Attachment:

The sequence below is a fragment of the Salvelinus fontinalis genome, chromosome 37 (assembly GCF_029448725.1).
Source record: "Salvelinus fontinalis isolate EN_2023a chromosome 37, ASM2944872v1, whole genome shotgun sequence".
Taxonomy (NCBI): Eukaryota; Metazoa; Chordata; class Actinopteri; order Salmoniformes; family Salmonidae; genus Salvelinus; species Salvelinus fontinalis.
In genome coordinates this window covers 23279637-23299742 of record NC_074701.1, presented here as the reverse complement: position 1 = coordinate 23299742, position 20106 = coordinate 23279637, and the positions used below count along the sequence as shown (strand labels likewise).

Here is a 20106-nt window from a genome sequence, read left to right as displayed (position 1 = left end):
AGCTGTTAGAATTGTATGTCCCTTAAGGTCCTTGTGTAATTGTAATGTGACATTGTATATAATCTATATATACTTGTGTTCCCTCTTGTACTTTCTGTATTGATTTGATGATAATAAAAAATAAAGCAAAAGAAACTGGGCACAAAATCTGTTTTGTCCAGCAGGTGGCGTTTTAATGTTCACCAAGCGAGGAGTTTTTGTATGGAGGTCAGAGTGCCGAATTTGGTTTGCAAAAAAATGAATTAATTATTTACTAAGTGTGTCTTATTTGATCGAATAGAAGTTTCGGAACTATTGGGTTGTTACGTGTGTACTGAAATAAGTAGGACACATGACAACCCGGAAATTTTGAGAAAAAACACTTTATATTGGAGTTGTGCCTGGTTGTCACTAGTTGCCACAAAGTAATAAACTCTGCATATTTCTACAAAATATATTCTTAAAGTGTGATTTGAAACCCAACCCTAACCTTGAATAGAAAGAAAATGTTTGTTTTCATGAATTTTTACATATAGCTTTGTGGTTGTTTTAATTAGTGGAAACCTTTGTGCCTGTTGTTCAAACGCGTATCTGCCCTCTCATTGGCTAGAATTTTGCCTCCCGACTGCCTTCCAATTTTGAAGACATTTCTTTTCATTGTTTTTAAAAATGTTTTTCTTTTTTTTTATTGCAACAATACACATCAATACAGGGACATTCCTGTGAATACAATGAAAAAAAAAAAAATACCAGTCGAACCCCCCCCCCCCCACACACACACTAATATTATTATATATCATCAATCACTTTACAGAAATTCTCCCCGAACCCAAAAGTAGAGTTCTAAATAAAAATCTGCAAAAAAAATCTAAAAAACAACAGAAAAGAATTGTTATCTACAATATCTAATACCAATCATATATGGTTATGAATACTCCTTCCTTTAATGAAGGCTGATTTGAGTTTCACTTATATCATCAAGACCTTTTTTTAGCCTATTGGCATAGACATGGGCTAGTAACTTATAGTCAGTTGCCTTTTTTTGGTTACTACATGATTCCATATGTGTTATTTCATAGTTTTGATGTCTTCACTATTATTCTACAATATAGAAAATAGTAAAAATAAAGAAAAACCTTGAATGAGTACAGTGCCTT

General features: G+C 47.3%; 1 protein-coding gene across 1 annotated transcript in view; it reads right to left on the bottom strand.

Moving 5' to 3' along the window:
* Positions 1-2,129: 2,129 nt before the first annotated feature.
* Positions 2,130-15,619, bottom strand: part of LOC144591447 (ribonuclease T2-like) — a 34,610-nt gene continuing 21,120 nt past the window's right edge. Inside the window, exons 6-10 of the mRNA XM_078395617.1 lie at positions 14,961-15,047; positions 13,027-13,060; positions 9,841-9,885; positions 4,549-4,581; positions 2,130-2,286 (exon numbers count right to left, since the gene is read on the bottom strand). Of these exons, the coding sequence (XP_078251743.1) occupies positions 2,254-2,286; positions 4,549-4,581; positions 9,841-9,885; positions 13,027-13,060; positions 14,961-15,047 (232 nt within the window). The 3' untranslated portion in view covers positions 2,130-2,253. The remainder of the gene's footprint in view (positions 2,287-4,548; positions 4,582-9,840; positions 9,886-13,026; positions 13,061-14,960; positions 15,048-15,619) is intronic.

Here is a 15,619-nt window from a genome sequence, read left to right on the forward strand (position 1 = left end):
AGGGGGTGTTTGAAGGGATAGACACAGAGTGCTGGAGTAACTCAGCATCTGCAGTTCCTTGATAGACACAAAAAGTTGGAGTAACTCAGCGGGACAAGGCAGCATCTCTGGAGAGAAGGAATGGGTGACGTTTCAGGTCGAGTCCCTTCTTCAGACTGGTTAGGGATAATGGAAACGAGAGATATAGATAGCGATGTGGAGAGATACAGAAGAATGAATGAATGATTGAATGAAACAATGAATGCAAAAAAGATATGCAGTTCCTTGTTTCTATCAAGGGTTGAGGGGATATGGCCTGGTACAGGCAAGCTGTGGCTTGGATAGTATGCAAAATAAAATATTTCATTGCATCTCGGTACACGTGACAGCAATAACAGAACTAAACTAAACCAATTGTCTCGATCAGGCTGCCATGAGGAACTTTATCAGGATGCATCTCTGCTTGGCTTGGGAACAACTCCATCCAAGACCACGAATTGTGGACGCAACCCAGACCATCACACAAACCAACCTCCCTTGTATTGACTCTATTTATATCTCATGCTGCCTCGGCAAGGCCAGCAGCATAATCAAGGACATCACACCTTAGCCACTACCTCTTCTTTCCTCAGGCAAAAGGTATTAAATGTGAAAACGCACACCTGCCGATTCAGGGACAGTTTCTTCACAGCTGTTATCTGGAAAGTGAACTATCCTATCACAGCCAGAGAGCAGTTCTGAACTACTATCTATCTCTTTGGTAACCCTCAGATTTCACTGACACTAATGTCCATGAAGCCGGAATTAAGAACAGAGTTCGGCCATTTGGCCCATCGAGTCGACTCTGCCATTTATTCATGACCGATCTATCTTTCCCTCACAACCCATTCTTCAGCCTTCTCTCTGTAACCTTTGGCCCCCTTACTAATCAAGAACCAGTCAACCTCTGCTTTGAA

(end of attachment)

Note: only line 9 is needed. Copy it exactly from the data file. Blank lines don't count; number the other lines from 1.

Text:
* Positions 1-2,129: 2,129 nt before the first annotated feature.